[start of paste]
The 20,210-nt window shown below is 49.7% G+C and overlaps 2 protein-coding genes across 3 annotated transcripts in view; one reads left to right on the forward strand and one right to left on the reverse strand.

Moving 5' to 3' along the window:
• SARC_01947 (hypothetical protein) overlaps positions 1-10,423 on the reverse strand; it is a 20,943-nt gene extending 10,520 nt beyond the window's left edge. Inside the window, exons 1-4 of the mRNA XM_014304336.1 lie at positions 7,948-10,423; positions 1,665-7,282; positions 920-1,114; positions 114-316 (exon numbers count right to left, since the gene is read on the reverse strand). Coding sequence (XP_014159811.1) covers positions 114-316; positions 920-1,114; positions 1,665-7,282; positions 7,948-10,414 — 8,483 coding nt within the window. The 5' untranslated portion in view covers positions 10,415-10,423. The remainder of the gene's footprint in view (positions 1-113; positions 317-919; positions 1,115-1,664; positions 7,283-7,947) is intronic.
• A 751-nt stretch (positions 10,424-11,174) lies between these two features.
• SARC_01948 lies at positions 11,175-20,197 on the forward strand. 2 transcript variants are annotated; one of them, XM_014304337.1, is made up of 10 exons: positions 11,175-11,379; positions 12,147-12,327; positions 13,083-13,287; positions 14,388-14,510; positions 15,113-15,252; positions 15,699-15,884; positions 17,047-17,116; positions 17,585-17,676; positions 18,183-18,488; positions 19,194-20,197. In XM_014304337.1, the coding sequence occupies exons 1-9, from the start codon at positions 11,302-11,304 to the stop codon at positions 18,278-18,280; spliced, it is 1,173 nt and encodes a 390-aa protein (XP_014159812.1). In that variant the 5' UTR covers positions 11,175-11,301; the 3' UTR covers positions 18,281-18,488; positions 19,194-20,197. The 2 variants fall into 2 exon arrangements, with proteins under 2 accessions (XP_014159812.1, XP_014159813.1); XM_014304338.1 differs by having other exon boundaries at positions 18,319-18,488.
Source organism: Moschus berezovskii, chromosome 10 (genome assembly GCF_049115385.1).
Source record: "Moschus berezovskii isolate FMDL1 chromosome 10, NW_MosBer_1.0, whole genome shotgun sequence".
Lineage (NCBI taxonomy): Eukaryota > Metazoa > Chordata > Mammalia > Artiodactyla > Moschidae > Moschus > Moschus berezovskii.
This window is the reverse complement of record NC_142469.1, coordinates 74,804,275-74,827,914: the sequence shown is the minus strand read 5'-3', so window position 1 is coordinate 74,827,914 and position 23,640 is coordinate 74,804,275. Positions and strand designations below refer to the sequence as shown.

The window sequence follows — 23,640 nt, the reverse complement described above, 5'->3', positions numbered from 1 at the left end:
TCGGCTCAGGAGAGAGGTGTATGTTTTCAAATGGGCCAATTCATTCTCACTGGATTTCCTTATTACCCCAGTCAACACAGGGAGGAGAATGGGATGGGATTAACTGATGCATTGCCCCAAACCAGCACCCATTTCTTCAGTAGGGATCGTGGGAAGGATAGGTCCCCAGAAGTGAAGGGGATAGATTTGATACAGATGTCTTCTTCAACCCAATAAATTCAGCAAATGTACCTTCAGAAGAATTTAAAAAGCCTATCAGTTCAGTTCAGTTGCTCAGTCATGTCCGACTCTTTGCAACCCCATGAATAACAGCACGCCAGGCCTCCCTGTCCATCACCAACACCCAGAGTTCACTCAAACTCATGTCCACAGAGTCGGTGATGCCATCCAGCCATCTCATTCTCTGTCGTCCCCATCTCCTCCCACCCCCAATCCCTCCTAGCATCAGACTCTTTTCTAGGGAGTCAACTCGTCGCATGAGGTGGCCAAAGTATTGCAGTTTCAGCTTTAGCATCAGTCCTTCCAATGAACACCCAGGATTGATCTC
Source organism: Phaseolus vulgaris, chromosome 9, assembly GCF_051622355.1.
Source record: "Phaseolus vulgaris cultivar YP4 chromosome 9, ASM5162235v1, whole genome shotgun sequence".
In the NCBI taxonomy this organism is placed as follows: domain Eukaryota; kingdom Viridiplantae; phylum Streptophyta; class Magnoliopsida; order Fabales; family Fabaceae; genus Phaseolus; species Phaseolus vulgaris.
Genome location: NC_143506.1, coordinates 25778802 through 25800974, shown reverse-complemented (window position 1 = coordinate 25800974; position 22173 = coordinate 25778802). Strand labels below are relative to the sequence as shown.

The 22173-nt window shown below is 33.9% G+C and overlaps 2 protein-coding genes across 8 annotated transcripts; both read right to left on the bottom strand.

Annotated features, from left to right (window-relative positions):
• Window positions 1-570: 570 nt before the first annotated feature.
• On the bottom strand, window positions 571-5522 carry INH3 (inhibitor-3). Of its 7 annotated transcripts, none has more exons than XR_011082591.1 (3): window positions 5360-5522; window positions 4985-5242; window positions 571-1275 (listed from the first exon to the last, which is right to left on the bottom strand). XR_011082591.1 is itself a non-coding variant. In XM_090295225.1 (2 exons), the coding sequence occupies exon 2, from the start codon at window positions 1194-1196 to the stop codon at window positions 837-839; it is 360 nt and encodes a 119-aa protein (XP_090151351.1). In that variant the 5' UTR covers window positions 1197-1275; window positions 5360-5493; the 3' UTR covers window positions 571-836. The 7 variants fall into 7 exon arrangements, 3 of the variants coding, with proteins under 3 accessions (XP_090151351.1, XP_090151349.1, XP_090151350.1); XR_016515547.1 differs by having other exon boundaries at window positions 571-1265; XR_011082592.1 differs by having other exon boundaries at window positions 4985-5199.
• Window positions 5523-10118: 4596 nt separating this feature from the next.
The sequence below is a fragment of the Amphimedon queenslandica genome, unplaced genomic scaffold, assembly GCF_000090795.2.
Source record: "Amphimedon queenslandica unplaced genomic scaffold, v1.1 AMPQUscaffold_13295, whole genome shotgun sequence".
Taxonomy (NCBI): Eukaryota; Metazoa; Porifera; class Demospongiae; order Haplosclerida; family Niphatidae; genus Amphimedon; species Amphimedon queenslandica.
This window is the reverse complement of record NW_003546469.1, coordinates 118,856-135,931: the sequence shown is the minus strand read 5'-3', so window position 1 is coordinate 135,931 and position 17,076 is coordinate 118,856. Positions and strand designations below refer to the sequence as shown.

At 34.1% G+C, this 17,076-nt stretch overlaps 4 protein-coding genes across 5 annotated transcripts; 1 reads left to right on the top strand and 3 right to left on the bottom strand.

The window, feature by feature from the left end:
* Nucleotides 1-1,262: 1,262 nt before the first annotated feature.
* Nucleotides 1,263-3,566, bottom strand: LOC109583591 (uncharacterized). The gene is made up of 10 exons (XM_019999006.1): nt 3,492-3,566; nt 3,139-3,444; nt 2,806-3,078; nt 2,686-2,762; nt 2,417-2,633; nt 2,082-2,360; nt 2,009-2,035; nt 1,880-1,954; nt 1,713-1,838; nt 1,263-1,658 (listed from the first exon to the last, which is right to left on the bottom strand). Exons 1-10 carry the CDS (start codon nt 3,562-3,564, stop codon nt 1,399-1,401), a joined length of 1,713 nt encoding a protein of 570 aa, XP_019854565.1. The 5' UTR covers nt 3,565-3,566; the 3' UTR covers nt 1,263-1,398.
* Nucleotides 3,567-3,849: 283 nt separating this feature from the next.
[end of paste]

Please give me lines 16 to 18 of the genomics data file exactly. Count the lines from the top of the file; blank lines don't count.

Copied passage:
The 22173-nt window shown below is 33.9% G+C and overlaps 2 protein-coding genes across 8 annotated transcripts; both read right to left on the bottom strand.

Annotated features, from left to right (window-relative positions):
• Window positions 1-570: 570 nt before the first annotated feature.